What Ontario's major political parties are promising on hydro bills
Retrofits, subsidies, new forms of generation all options for lowering energy costs
Hydro bills in Ontario are going up — and the province's Financial Accountability Office (FAO) says you shouldn't expect much relief anytime soon.
From 2018 to 2021 hydro bills went up 4.3 per cent, according to the FAO, and the financial watchdog expects costs will continue to increase by two per cent per year.
The Progressive Conservatives pledged in their 2018 campaign to lower hydro bills by 12 per cent, but the cost of electricity has gone in the opposite direction. In response the party shifted its messaging, saying instead that hydro bills are 12 per cent lower than they would have been if the policies of the last Liberal government remained in place.
Here's what Ontario's major parties are promising to do about the rising cost of electricity if elected on June 2.
Despite failing to fulfil that 2018 campaign pledge, the PC party has defended its record on hydro rates over the last four years.
The PC's pre-election budget touts their cancellations of non-hydroelectric renewable energy contracts made under the last Liberal government, which the party says has benefited ratepayers.
The budget also points to a number of programs available which provide support for people who may have trouble paying their bill, like the Ontario Electricity Support Program and the Low-Income Energy Assistance Program.
The Liberals are pledging 100,000 grants for retrofits of up to $3,000 for households and businesses. Those retrofits would help bring down the costs of energy bills, the party says.
Potential retrofits under the proposed program would include new windows, insulation, heat pumps and flood protection.
The Liberals also say they would provide interest-free loans for "deeper retrofits," though they have not said what installations would be included under the plan.
The New Democrats are proposing a number of changes to energy generation that the party says will lower hydro bills for Ontarians.
"The Liberals' decision to privatize Hydro One drove up the cost of electricity for regular families. Doug Ford broke his promise to Ontarians to reduce hydro rates by 12 per cent. Now, Doug Ford's plan is to spend $118 billion of taxpayers' money to subsidize hydro while rates keep climbing. The system is broken," the party platform reads.
The party says it would work to boost power generation from renewable sources, like wind and solar, improve grid storage and also import electricity from Quebec and Manitoba when it makes sense.
The party is also proposing its own retrofit program, but does not elaborate much beyond saying it will be "ambitious."
"We will also work with businesses to establish lower industrial rates in exchange for conservation policy wins," the NDP says in its campaign platform.
The New Democrats say they would establish an advisory panel with experts drawn from jurisdictions across Canada that have "kept energy prices low." The panel would focus on restoring public ownership, maintaining reliability of the grid and supply and keeping prices affordable, according to the party.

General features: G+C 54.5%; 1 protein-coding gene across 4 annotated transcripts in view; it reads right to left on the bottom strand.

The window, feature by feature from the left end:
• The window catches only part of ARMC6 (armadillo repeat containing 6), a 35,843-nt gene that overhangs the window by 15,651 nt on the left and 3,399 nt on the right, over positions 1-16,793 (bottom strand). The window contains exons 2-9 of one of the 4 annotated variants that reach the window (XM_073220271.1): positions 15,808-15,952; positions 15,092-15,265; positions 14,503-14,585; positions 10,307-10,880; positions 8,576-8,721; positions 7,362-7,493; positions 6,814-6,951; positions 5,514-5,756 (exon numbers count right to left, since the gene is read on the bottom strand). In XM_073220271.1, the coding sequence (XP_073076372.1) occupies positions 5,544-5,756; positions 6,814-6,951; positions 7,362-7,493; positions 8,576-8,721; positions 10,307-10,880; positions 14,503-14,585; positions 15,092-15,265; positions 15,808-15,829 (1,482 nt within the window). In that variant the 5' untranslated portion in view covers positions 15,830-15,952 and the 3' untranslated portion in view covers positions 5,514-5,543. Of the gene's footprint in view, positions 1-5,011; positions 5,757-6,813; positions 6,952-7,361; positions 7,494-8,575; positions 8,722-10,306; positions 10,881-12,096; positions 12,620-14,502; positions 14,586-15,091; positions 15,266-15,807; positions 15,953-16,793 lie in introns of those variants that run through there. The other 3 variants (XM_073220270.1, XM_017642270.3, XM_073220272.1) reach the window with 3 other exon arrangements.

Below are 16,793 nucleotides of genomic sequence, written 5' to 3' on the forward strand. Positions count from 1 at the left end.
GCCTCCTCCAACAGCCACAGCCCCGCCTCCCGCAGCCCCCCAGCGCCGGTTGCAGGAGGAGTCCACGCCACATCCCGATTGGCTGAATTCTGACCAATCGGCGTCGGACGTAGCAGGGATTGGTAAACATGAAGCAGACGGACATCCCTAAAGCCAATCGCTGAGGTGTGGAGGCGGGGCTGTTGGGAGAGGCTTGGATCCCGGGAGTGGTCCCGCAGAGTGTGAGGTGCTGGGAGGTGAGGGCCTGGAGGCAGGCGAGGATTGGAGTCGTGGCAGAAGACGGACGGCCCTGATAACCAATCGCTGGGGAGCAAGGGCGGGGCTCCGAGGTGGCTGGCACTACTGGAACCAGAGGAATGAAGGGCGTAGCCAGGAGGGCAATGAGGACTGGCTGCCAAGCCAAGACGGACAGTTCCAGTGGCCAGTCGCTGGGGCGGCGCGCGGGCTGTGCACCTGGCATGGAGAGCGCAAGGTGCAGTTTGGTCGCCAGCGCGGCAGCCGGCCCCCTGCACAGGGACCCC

The NDP also wants to make better use of surplus energy generated in off-peak hours, and use "innovative new decentralized technologies" to meet electricity demand, but doesn't offer more details.
The Green plan on energy is focused on getting the province to net-zero emissions by 2045, and as part of that the party wants to change power generation. The party says its efforts to retrofit homes and make power usage more efficient will lower bills.
The Greens are proposing a sweeping retrofit program that would aim to have 40 per cent of the province's homes and workplaces to net-zero emissions by 2030 and 100 per cent by 2040. The program will "help people save money by saving energy," the party's campaign platform says.
The Greens are also pledging to establish conservation programs for electricity, gas and water, "including ensuring that multi-unit buildings improve energy efficiency and install individual meters for every unit."
A Green government would double Ontario's electricity supply by 2040, the party says, potentially negotiate buying and/or exchanging power with Quebec "if both power and transmission are available at a reasonable price."
The Green Party says it wants homes and business that use renewable energy (solar panels, for example) to earn credits for surplus production, but the platform doesn't offer many details on that front.
The party also wants to end most of the $7 billion in energy subsidies the province currently pays out each year. That money would be redirected toward climate action, it says.
Existing subsidies that support people who are low income or live in rural and remote areas, as well as those for First Nations families, would remain in place, the Greens say.
Looking for more details about the platforms of the four major parties in this June's Ontario election? Head to this story where you can read the platforms for youself.
You can also use Vote Compass to compare your political views to those of the major parties.
Looking for more stories breaking down the party platforms on specific affordability issues?